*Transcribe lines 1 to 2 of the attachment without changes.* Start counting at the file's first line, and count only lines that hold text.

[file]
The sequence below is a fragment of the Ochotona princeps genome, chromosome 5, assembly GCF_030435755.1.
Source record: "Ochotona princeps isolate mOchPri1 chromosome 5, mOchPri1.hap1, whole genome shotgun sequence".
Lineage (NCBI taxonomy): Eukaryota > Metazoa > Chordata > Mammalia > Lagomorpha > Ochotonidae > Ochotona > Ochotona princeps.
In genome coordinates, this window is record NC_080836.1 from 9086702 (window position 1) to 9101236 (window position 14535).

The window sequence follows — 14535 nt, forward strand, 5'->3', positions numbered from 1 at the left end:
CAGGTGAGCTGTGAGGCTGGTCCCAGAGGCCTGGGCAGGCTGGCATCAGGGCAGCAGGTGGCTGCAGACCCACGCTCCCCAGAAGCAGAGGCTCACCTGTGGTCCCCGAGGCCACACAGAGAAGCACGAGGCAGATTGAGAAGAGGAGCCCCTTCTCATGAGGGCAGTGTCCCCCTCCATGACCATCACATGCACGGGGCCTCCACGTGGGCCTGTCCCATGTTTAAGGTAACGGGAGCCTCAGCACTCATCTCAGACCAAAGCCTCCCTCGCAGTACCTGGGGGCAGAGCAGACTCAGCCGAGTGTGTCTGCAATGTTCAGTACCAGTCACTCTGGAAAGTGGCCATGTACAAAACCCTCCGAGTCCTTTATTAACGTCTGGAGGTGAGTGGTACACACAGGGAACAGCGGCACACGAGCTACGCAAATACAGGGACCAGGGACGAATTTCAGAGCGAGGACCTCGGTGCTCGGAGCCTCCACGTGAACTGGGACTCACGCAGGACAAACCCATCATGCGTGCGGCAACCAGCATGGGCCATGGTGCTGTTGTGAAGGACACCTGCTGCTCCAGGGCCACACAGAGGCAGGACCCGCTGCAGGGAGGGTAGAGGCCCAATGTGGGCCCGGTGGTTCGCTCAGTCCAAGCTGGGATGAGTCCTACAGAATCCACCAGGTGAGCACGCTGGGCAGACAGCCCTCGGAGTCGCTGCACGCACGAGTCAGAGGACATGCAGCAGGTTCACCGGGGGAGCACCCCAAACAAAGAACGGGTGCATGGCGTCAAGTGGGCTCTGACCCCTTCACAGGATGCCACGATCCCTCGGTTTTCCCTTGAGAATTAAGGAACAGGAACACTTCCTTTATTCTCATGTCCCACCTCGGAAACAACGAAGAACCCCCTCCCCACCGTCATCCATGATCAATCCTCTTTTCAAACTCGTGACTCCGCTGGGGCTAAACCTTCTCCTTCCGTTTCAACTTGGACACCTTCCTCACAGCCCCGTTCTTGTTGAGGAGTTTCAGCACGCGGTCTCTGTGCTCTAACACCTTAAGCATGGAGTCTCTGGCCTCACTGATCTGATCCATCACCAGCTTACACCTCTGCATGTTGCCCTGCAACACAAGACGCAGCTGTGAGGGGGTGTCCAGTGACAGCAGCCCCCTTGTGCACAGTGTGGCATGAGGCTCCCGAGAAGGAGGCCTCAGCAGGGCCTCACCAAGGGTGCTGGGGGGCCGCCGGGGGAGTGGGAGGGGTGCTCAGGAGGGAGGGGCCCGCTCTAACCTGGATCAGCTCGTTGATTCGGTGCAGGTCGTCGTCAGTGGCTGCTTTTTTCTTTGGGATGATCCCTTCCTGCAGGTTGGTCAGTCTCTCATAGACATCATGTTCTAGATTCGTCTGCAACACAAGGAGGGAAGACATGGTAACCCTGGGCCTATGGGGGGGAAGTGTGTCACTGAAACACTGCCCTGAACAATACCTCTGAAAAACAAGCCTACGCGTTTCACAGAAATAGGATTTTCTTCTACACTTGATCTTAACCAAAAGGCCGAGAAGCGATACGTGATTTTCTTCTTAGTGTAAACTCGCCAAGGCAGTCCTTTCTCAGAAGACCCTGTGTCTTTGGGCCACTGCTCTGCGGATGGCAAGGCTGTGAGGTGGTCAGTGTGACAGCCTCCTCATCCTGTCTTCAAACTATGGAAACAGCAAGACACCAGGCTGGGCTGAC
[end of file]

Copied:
The sequence below is a fragment of the Ochotona princeps genome, chromosome 5, assembly GCF_030435755.1.
Source record: "Ochotona princeps isolate mOchPri1 chromosome 5, mOchPri1.hap1, whole genome shotgun sequence".